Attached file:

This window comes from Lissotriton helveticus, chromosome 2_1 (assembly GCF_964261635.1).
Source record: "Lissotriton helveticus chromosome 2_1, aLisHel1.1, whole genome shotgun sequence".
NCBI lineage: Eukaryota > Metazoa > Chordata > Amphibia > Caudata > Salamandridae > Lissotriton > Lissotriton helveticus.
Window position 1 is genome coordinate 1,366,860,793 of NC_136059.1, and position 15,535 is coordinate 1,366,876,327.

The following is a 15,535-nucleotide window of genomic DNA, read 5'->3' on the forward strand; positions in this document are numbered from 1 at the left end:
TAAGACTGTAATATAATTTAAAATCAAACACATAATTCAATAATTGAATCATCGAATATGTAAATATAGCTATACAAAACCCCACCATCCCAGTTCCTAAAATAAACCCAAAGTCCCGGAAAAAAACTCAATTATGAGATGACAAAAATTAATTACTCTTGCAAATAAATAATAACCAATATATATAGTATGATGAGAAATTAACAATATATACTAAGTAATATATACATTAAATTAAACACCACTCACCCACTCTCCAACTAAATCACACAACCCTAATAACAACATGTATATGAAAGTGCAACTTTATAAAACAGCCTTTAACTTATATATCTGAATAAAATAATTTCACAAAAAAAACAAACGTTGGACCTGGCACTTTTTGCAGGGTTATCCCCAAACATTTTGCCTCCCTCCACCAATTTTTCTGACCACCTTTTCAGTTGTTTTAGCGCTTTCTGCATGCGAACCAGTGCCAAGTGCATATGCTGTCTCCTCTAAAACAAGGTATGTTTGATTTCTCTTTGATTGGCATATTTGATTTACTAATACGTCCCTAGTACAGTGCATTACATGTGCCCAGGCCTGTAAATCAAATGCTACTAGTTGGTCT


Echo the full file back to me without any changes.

This window comes from Lissotriton helveticus, chromosome 2_1 (assembly GCF_964261635.1).
Source record: "Lissotriton helveticus chromosome 2_1, aLisHel1.1, whole genome shotgun sequence".
NCBI lineage: Eukaryota > Metazoa > Chordata > Amphibia > Caudata > Salamandridae > Lissotriton > Lissotriton helveticus.
Window position 1 is genome coordinate 1,366,860,793 of NC_136059.1, and position 15,535 is coordinate 1,366,876,327.

The following is a 15,535-nucleotide window of genomic DNA, read 5'->3' on the forward strand; positions in this document are numbered from 1 at the left end:
TAAGACTGTAATATAATTTAAAATCAAACACATAATTCAATAATTGAATCATCGAATATGTAAATATAGCTATACAAAACCCCACCATCCCAGTTCCTAAAATAAACCCAAAGTCCCGGAAAAAAACTCAATTATGAGATGACAAAAATTAATTACTCTTGCAAATAAATAATAACCAATATATATAGTATGATGAGAAATTAACAATATATACTAAGTAATATATACATTAAATTAAACACCACTCACCCACTCTCCAACTAAATCACACAACCCTAATAACAACATGTATATGAAAGTGCAACTTTATAAAACAGCCTTTAACTTATATATCTGAATAAAATAATTTCACAAAAAAAACAAACGTTGGACCTGGCACTTTTTGCAGGGTTATCCCCAAACATTTTGCCTCCCTCCACCAATTTTTCTGACCACCTTTTCAGTTGTTTTAGCGCTTTCTGCATGCGAACCAGTGCCAAGTGCATATGCTGTCTCCTCTAAAACAAGGTATGTTTGATTTCTCTTTGATTGGCATATTTGATTTACTAATACGTCCCTAGTACAGTGCATTACATGTGCCCAGGCCTGTAAATCAAATGCTACTAGTTGGTCT